We idealists don’t much like to be reminded of it, but the common saying is true: politics is the art of the possible. So Kevin Rudd’s plans to shake up the Labor Party have to be assessed not just against the nobility of his intentions, but his chance of actually achieving them.
Mark Latham, in his Diaries, had promised that if he won the 2004 election he would “launch World War III on the factional warlords, each and every one of them” (page 251). It would have been a spectacle worth seeing, but it was not to be.
Rudd’s ambitions seem more modest, but nonetheless significant. On last night’s 7.30 Report he was clear about his intention to get the front bench that he wants, regardless of the factions: “I’ll be leading this show and when it comes to the outcomes that I want, I intend to get them. I don’t particularly care if anyone has opposing views, that’s what’s going to happen.”
Unlike Latham, Rudd shows no signs of wanting to radically alter the balance of power within the ALP. But he knows that the working of the factional system has become a serious drag on the party’s performance, and that things will have to change.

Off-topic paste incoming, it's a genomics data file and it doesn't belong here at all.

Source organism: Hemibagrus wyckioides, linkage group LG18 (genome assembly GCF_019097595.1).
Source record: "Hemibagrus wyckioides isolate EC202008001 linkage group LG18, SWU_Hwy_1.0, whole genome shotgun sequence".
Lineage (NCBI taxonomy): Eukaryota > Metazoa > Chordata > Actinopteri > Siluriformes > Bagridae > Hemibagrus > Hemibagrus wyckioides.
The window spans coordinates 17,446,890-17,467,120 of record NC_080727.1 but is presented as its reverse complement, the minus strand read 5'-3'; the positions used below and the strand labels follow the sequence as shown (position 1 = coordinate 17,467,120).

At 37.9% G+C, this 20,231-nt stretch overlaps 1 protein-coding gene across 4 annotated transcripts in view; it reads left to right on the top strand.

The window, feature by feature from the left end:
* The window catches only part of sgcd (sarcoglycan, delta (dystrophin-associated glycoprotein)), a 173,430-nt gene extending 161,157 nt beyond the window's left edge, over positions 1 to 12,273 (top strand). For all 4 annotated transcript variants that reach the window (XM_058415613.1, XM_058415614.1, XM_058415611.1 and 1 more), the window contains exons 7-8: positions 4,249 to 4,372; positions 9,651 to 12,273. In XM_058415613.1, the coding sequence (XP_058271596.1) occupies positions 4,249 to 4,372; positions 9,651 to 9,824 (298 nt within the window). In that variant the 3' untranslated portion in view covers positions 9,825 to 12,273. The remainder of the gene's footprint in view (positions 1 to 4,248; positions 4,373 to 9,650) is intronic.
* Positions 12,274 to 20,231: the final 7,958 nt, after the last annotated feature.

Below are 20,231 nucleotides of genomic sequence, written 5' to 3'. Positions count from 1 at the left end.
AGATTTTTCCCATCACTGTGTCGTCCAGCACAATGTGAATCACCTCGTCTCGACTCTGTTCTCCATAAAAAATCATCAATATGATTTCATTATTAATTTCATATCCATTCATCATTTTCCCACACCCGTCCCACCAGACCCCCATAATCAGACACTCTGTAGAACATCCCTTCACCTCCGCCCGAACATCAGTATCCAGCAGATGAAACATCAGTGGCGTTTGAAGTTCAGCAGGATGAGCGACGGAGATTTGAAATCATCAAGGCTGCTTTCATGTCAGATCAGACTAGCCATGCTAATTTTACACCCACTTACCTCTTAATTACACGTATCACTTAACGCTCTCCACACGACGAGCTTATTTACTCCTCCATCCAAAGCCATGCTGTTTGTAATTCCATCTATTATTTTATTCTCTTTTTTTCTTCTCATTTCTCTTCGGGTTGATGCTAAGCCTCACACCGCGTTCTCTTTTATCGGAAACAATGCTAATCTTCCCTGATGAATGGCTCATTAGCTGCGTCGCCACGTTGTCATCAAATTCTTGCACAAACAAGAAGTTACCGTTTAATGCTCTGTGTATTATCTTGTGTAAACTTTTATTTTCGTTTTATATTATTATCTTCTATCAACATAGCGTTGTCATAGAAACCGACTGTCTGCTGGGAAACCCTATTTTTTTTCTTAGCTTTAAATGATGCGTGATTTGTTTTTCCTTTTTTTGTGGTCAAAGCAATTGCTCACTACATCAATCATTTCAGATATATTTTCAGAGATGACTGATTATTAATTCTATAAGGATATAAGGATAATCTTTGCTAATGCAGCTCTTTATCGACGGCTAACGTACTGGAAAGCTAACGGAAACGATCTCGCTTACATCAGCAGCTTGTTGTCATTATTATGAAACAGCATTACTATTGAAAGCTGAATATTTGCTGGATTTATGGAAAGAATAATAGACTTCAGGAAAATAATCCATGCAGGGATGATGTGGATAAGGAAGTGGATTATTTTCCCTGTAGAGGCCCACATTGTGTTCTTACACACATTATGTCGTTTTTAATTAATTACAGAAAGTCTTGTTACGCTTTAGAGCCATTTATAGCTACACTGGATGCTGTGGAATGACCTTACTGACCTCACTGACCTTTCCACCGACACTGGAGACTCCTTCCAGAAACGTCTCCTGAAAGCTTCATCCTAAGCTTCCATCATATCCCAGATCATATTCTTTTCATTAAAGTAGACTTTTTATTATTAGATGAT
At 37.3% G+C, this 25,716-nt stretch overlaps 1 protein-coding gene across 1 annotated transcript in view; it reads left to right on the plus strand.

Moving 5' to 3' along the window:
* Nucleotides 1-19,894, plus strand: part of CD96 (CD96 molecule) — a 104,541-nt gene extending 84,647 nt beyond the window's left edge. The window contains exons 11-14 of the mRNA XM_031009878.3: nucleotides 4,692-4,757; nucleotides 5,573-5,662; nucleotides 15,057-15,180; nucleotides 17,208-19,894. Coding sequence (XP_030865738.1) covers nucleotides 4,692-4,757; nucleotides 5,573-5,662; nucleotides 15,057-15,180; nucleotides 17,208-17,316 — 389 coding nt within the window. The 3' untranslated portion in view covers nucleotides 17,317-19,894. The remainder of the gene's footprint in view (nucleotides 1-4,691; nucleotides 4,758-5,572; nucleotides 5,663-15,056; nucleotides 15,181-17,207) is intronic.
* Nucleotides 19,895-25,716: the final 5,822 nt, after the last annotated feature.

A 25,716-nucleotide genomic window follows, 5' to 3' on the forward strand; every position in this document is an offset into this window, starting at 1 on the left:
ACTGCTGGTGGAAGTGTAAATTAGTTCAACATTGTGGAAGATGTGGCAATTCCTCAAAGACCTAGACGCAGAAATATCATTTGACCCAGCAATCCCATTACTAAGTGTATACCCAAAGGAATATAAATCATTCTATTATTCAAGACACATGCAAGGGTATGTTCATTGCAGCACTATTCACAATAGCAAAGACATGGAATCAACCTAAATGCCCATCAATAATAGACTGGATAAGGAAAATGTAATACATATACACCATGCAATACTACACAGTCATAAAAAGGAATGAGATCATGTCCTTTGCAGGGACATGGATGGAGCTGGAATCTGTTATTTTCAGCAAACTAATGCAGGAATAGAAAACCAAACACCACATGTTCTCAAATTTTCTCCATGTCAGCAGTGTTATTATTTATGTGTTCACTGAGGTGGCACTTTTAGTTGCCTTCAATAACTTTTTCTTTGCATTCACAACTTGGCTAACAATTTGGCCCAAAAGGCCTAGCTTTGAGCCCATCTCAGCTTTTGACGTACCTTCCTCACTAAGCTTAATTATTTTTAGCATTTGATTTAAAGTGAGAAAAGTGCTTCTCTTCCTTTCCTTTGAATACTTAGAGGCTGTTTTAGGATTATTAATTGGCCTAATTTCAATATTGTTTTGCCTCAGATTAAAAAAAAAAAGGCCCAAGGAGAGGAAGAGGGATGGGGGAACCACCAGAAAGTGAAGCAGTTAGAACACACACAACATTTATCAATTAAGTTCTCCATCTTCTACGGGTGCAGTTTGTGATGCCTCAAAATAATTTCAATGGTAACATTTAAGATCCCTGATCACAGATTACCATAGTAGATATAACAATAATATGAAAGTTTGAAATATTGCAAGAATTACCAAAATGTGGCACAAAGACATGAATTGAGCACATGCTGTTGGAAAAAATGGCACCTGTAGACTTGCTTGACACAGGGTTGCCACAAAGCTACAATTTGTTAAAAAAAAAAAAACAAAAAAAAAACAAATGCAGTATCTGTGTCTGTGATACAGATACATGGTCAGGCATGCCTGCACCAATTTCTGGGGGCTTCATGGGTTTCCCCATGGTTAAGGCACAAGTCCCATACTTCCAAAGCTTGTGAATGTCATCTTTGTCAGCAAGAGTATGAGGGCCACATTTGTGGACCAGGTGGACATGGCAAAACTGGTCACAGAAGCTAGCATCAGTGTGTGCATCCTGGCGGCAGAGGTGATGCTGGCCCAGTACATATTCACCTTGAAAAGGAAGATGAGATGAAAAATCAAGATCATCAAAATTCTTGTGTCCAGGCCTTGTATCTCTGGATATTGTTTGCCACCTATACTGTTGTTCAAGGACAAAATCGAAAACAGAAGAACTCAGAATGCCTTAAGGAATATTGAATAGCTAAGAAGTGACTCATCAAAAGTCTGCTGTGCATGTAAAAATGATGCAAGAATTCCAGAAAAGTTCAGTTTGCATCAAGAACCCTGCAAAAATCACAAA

For a number of reasons, he is better placed than Latham. His mandate is stronger: ten votes rather than two and, importantly, his own choice of deputy (Latham had wanted to depose Jenny Macklin but couldn’t be sure of his numbers). Beazley is no longer a credible leadership alternative, and the three “roosters” have lost ground since Latham’s day.
What’s more, the problems of factionalism have become more evident in the intervening years; John Faulkner and Robert Ray have both spoken out against them, and Simon Crean took on the machine in the Hotham preselection and won.
The big obstacle is still the election: everyone agrees that John Howard will be hard to beat. But his government is three years older now, and the desire for change may yet assert itself. The very modesty of Rudd’s reform agenda may also help keep the factional leaders within the tent between now and election time.
Rudd also benefits from lower expectations. Latham had to crash through or crash, not just because that was his personal style but because Labor was so close that nothing short of victory would be acceptable. But Rudd needs to gain 15 seats to win government; if he gets close, he can plausibly argue that he’s done his share but he needs meaningful party reform in order to get the extra distance.